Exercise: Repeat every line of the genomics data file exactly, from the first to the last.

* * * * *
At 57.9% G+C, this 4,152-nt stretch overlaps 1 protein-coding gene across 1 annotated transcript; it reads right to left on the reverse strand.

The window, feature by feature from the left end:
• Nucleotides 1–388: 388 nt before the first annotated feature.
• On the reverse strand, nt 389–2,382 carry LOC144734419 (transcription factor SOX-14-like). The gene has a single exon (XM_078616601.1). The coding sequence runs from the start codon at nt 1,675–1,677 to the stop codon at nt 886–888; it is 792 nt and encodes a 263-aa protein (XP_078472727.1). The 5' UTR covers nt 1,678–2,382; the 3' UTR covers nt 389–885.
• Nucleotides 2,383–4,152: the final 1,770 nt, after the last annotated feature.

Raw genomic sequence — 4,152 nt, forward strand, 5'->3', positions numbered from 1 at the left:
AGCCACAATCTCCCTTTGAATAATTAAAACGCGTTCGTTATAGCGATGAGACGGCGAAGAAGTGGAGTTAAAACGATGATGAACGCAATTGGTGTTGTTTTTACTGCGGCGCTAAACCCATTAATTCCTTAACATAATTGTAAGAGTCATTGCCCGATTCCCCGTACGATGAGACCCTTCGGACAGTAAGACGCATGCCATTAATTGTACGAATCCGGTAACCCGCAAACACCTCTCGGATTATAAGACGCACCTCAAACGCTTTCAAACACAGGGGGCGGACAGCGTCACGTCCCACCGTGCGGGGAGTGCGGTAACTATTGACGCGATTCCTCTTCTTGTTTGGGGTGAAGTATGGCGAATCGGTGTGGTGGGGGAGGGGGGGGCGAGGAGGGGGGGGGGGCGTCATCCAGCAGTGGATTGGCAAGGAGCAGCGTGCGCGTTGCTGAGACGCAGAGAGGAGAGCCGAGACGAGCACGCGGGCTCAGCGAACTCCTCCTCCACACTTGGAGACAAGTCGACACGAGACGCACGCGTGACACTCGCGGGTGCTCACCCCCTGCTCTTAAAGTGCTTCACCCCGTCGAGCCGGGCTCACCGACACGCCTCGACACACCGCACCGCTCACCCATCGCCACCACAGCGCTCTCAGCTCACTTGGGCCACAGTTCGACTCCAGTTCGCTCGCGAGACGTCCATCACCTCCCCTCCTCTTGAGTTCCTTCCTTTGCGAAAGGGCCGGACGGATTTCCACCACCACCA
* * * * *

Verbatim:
At 57.9% G+C, this 4,152-nt stretch overlaps 1 protein-coding gene across 1 annotated transcript; it reads right to left on the reverse strand.

The window, feature by feature from the left end:
• Nucleotides 1–388: 388 nt before the first annotated feature.
• On the reverse strand, nt 389–2,382 carry LOC144734419 (transcription factor SOX-14-like). The gene has a single exon (XM_078616601.1). The coding sequence runs from the start codon at nt 1,675–1,677 to the stop codon at nt 886–888; it is 792 nt and encodes a 263-aa protein (XP_078472727.1). The 5' UTR covers nt 1,678–2,382; the 3' UTR covers nt 389–885.
• Nucleotides 2,383–4,152: the final 1,770 nt, after the last annotated feature.

Raw genomic sequence — 4,152 nt, forward strand, 5'->3', positions numbered from 1 at the left:
AGCCACAATCTCCCTTTGAATAATTAAAACGCGTTCGTTATAGCGATGAGACGGCGAAGAAGTGGAGTTAAAACGATGATGAACGCAATTGGTGTTGTTTTTACTGCGGCGCTAAACCCATTAATTCCTTAACATAATTGTAAGAGTCATTGCCCGATTCCCCGTACGATGAGACCCTTCGGACAGTAAGACGCATGCCATTAATTGTACGAATCCGGTAACCCGCAAACACCTCTCGGATTATAAGACGCACCTCAAACGCTTTCAAACACAGGGGGCGGACAGCGTCACGTCCCACCGTGCGGGGAGTGCGGTAACTATTGACGCGATTCCTCTTCTTGTTTGGGGTGAAGTATGGCGAATCGGTGTGGTGGGGGAGGGGGGGGCGAGGAGGGGGGGGGGGCGTCATCCAGCAGTGGATTGGCAAGGAGCAGCGTGCGCGTTGCTGAGACGCAGAGAGGAGAGCCGAGACGAGCACGCGGGCTCAGCGAACTCCTCCTCCACACTTGGAGACAAGTCGACACGAGACGCACGCGTGACACTCGCGGGTGCTCACCCCCTGCTCTTAAAGTGCTTCACCCCGTCGAGCCGGGCTCACCGACACGCCTCGACACACCGCACCGCTCACCCATCGCCACCACAGCGCTCTCAGCTCACTTGGGCCACAGTTCGACTCCAGTTCGCTCGCGAGACGTCCATCACCTCCCCTCCTCTTGAGTTCCTTCCTTTGCGAAAGGGCCGGACGGATTTCCACCACCACCA